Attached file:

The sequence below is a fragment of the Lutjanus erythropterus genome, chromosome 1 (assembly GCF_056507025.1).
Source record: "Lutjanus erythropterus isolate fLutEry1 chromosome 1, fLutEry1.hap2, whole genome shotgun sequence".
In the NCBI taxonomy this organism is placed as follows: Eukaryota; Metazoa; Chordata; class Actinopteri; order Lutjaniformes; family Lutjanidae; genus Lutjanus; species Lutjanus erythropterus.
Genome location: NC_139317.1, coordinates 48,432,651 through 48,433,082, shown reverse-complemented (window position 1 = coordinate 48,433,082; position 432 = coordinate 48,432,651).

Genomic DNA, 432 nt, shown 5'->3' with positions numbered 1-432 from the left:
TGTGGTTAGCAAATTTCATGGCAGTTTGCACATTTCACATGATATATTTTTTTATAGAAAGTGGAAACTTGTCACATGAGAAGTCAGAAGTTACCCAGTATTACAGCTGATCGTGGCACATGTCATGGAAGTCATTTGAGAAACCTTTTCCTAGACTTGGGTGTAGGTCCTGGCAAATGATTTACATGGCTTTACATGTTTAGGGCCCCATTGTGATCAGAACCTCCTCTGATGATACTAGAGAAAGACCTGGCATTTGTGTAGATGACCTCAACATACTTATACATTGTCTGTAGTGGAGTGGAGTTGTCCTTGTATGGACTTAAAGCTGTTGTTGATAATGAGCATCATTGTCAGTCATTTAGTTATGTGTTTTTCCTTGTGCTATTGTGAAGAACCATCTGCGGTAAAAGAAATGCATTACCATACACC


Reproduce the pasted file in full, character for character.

The sequence below is a fragment of the Lutjanus erythropterus genome, chromosome 1 (assembly GCF_056507025.1).
Source record: "Lutjanus erythropterus isolate fLutEry1 chromosome 1, fLutEry1.hap2, whole genome shotgun sequence".
In the NCBI taxonomy this organism is placed as follows: Eukaryota; Metazoa; Chordata; class Actinopteri; order Lutjaniformes; family Lutjanidae; genus Lutjanus; species Lutjanus erythropterus.
Genome location: NC_139317.1, coordinates 48,432,651 through 48,433,082, shown reverse-complemented (window position 1 = coordinate 48,433,082; position 432 = coordinate 48,432,651).

Genomic DNA, 432 nt, shown 5'->3' with positions numbered 1-432 from the left:
TGTGGTTAGCAAATTTCATGGCAGTTTGCACATTTCACATGATATATTTTTTTATAGAAAGTGGAAACTTGTCACATGAGAAGTCAGAAGTTACCCAGTATTACAGCTGATCGTGGCACATGTCATGGAAGTCATTTGAGAAACCTTTTCCTAGACTTGGGTGTAGGTCCTGGCAAATGATTTACATGGCTTTACATGTTTAGGGCCCCATTGTGATCAGAACCTCCTCTGATGATACTAGAGAAAGACCTGGCATTTGTGTAGATGACCTCAACATACTTATACATTGTCTGTAGTGGAGTGGAGTTGTCCTTGTATGGACTTAAAGCTGTTGTTGATAATGAGCATCATTGTCAGTCATTTAGTTATGTGTTTTTCCTTGTGCTATTGTGAAGAACCATCTGCGGTAAAAGAAATGCATTACCATACACC